At the Washington Post, Jay Mathews wonders why people are often asked about their college background as opposed to their high school experience. In addition to pointing out that more people attend high school, he also suggests that the high school years are more formative:
“High school defines us. It is an educational experience we nearly all share. Useful abilities, such as reading, writing, math and our own peculiar talents for the most part take root in high school, or don’t, to our sorrow. High school offers lessons in love, social dynamics, news and what we are most likely to enjoy in our adult lives, at work and play. Hillsdale High School in San Mateo, Calif., gave me more than my colleges, Occidental and Harvard.
High school dramas are staples of television and cinema. Far more people attend high school sporting events than those at colleges. High school teachers are far more likely to have an impact on the lives of students than college professors.
Yet we don’t act as if any of that high school stuff is important. In a lifetime of social gatherings, I cannot remember ever being asked where I went to high school. The college experiences, on the other hand, are frequently discussed.”
As a YA writer, this claim intrigues me. I love looking at the teenage experience. In high school, you start learning who you are as a person and how you can interact with the world. Everything is filled with deep meaning; fights seem more intense, friendships seem like they’ll last forever, heartbreaks are the most painful. But does that mean high school forms who you are?
I think that it’s not so much that the high school experience is more important or that it should be talk about more. Instead, I think it’s probably more personal. It’s hard to talk about those experiences at a cocktail party. Events from high school can sound insignificant when you look back at them and can be hard to explain. I think this is one reason that YA is so compelling as a genre. It looks at those seemingly insignificant moments and examines how meaningful they really are.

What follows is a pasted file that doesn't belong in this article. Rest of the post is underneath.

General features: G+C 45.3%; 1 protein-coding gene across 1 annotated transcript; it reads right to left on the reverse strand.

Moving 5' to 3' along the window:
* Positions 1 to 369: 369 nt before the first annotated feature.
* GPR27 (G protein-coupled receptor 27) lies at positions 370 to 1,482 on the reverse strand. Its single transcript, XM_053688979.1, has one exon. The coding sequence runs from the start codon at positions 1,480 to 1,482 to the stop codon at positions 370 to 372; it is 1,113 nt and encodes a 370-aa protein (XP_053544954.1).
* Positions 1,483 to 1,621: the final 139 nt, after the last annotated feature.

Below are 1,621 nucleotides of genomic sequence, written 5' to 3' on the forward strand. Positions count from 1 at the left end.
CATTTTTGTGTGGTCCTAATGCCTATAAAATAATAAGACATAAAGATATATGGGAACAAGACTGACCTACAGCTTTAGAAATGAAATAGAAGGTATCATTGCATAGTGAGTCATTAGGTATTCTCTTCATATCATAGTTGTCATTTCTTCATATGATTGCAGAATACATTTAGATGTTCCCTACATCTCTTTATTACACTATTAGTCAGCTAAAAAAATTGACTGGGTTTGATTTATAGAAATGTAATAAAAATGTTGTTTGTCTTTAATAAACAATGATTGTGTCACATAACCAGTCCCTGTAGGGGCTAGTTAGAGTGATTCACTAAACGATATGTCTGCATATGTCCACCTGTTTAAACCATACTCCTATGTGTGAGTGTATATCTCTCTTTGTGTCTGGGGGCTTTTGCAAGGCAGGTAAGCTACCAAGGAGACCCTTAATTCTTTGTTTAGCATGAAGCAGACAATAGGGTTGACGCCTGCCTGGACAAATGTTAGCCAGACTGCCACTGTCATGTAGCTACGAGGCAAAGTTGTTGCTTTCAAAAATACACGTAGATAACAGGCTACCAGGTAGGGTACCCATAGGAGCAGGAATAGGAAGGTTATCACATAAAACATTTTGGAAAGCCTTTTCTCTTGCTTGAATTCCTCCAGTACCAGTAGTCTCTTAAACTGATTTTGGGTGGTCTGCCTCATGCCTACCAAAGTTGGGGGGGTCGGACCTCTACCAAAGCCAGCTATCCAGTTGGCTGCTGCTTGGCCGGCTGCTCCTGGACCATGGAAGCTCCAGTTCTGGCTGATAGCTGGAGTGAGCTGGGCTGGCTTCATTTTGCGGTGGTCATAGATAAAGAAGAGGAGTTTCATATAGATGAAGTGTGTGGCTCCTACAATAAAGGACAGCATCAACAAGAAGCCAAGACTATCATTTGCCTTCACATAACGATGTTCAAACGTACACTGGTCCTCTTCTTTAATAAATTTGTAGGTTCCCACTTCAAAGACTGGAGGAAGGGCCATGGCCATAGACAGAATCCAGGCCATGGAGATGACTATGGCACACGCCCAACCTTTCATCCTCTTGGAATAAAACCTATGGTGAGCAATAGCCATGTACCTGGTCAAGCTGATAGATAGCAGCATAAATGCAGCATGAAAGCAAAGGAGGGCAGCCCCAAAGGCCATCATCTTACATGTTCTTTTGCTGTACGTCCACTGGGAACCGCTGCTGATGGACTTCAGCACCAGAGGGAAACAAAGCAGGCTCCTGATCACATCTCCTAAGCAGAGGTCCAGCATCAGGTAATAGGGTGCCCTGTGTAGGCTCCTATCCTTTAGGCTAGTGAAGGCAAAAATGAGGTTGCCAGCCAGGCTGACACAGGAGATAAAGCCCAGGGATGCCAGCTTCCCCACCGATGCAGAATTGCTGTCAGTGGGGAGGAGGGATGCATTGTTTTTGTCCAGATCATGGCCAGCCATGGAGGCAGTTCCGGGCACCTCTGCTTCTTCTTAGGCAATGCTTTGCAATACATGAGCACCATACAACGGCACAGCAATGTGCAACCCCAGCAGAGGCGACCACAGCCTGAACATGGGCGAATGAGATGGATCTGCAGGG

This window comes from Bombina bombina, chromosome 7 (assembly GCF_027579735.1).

Still, I’m not sure that I’d say my high school made me the person I am more than my college did. There’s more I did at college that I can point to as helping foster who I am now, but there’s a lot from high school that meant a great deal to my emotional and social development. There’s a vast emotional difference between a high school freshman and a high school senior, and high school helps you get to that emotional place. At that point, you’re more ready to form who you are, either through college or work or travel.
High school starts you on the path to discovering who you are. I don’t think it ultimately creates that final person, but it certainly starts you on that journey. And that’s what I find exciting about YA as a genre. It’s so much about discovery and personal growth.
Do you think high school formed more of who you are now than any other time in your life?
(H/T Kim Briggs)
0 thoughts on “The Formative Years”
Love the photo and caption!
I think part of why I love YA so much is that I don’t feel I appreciated its good parts while I was there. I spent my entire high school experience working on getting myself out a year early; for my third and final year, I spent mornings at the high school and afternoons at the community college.
When I look back, I remember how busy I was just trying to get out. Now, through writing and reading, I try to fill in the blanks.
I came into myself somewhat in college, but even more so in law school. It was good to move away for the latter and feel comfortable really testing my boundaries in a way that was more difficult in my hometown.
Interesting thoughts to ponder!
I figured someone would share the Buffy love. 😉
And very much agree about how moving away can help you test your boundaries. I think that’s why I feel more “formed” by college than high school.
Some great insights here.
If there’s one thing I remember about high school (ten years ago…wow) it’s that the only social hierarchy that I or anyone else thought about was the one we were in at that moment. As you get older, even in college, you become exposed to other opportunities. You begin thinking about success in “the writing world” or in “the business world” or maybe even in Hollywood or Washington.
But in high school, you’re so restricted in terms of freedom that the only playground, so to speak, where you can show your talents, develop skills, practice social dynamics, is the school itself. I had the interesting experience of writing a high school shooting scene in one of my books, and the character I created–the shooter–is a boy who has lost grasp on reality because he cant comprehend that life exists outside of the pain he feels within his school. We all know what that’s like on some level.
Annie, great post as always. I agree totally that high school years are more formative and that we attach great meaning to everything when we’re at that age, probably because we only understand about half of what’s going on. If only people were more open to talking about these experiences.
“If there’s one thing I remember about high school (ten years ago…wow) it’s that the only social hierarchy that I or anyone else thought about was the one we were in at that moment.” That really sums it up perfectly, Rich. I think that’s why so much of high school can feel so intense and immediate–it’s easy to imagine your social hierarchy as the whole world.